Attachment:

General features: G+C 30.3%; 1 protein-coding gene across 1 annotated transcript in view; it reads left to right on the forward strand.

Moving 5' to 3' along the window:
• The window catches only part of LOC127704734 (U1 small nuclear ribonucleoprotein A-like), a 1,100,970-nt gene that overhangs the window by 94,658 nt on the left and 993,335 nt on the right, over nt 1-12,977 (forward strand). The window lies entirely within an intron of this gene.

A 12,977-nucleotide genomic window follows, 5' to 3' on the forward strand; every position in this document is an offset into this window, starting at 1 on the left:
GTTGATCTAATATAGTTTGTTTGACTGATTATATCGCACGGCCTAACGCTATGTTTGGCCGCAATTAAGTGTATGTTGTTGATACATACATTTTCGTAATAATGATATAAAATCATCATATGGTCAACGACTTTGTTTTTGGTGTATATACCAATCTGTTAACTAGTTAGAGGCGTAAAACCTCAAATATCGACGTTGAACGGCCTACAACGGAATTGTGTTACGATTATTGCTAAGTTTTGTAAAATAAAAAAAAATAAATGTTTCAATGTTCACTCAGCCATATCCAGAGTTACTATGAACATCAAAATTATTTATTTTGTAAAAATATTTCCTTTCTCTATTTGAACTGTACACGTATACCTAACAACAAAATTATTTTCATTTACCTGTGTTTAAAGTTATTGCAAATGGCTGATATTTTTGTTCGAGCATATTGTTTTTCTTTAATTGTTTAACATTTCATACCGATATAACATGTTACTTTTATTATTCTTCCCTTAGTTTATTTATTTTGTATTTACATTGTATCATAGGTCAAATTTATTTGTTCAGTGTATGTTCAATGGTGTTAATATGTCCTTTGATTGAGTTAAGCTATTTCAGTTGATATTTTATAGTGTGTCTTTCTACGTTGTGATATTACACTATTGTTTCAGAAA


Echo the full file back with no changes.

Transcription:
General features: G+C 30.3%; 1 protein-coding gene across 1 annotated transcript in view; it reads left to right on the forward strand.

Moving 5' to 3' along the window:
• The window catches only part of LOC127704734 (U1 small nuclear ribonucleoprotein A-like), a 1,100,970-nt gene that overhangs the window by 94,658 nt on the left and 993,335 nt on the right, over nt 1-12,977 (forward strand). The window lies entirely within an intron of this gene.

A 12,977-nucleotide genomic window follows, 5' to 3' on the forward strand; every position in this document is an offset into this window, starting at 1 on the left:
GTTGATCTAATATAGTTTGTTTGACTGATTATATCGCACGGCCTAACGCTATGTTTGGCCGCAATTAAGTGTATGTTGTTGATACATACATTTTCGTAATAATGATATAAAATCATCATATGGTCAACGACTTTGTTTTTGGTGTATATACCAATCTGTTAACTAGTTAGAGGCGTAAAACCTCAAATATCGACGTTGAACGGCCTACAACGGAATTGTGTTACGATTATTGCTAAGTTTTGTAAAATAAAAAAAAATAAATGTTTCAATGTTCACTCAGCCATATCCAGAGTTACTATGAACATCAAAATTATTTATTTTGTAAAAATATTTCCTTTCTCTATTTGAACTGTACACGTATACCTAACAACAAAATTATTTTCATTTACCTGTGTTTAAAGTTATTGCAAATGGCTGATATTTTTGTTCGAGCATATTGTTTTTCTTTAATTGTTTAACATTTCATACCGATATAACATGTTACTTTTATTATTCTTCCCTTAGTTTATTTATTTTGTATTTACATTGTATCATAGGTCAAATTTATTTGTTCAGTGTATGTTCAATGGTGTTAATATGTCCTTTGATTGAGTTAAGCTATTTCAGTTGATATTTTATAGTGTGTCTTTCTACGTTGTGATATTACACTATTGTTTCAGAAA